Failure to recognise the important role fathers play in influencing children’s physical activity and dietary habits.
Fathers are often a missing link in research investigating the effectiveness of childhood obesity prevention programs, a University of Newcastle (UON) study has confirmed.
Lead investigator, Professor Phil Morgan said finding ways to reduce escalating childhood obesity levels, physical inactivity and poor eating habits was an international health priority. The research team conducted the world’s first systematic review of obesity treatment and prevention programs for children over a 10 year period.
All programs included some form of parent involvement but fathers were under-represented across all study types and population groups. Notably, very few studies had recognised that the lack of father involvement was a possible limitation.
Professor Morgan said the programs had failed to recognise the unique, independent and important role of fathers in their children’s lives.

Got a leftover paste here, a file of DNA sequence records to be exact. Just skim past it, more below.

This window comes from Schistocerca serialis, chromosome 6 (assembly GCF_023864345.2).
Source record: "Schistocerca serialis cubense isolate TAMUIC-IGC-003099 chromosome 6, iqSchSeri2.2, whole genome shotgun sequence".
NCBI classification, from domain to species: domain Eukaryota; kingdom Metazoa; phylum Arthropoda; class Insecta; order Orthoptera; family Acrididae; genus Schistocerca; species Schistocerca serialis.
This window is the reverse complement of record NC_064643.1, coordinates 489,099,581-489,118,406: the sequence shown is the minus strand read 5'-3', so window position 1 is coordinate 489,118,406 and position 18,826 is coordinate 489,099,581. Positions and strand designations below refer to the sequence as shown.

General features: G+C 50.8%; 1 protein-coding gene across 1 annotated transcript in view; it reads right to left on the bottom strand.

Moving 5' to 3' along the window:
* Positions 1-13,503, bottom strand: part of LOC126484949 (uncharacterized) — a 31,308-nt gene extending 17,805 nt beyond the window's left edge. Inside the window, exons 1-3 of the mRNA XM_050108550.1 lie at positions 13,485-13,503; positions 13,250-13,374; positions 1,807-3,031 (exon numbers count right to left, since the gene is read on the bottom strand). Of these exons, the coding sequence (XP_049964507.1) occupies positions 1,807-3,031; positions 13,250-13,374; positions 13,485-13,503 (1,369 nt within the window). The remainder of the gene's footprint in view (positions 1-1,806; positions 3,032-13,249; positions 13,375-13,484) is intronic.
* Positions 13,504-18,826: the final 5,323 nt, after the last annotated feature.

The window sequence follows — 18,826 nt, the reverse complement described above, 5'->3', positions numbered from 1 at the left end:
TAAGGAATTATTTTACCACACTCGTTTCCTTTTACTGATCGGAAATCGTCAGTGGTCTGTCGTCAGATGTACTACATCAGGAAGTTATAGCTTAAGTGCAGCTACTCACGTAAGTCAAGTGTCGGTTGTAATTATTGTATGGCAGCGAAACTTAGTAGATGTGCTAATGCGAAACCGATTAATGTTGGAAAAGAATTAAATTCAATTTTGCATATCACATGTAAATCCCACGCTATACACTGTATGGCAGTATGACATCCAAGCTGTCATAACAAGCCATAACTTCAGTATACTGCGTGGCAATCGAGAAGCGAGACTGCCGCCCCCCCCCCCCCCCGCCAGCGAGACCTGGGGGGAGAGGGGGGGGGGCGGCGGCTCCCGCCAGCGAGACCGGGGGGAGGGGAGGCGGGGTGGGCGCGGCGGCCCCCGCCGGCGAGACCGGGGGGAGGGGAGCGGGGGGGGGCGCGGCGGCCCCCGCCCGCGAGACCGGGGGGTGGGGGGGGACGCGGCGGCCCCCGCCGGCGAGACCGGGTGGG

“Fathers have a particularly important influence on key behaviours such as their children’s physical activity and dietary habits, which are linked to a child’s weight status. Quality and quantity time spent with dad is important,” he said.
The UON study indicates that a culture shift is needed, where researchers design programs that appeal to fathers and minimise the barriers to father involvement.
“The emotional bond between fathers and their children has been referred to as an ‘activation relationship’” that develops primarily through physical play and enhances children’s physical and social-emotional outcomes,” Professor Morgan said.
Read more about fathers’ important roles here.Story credit: University of Newcastle newsroom.
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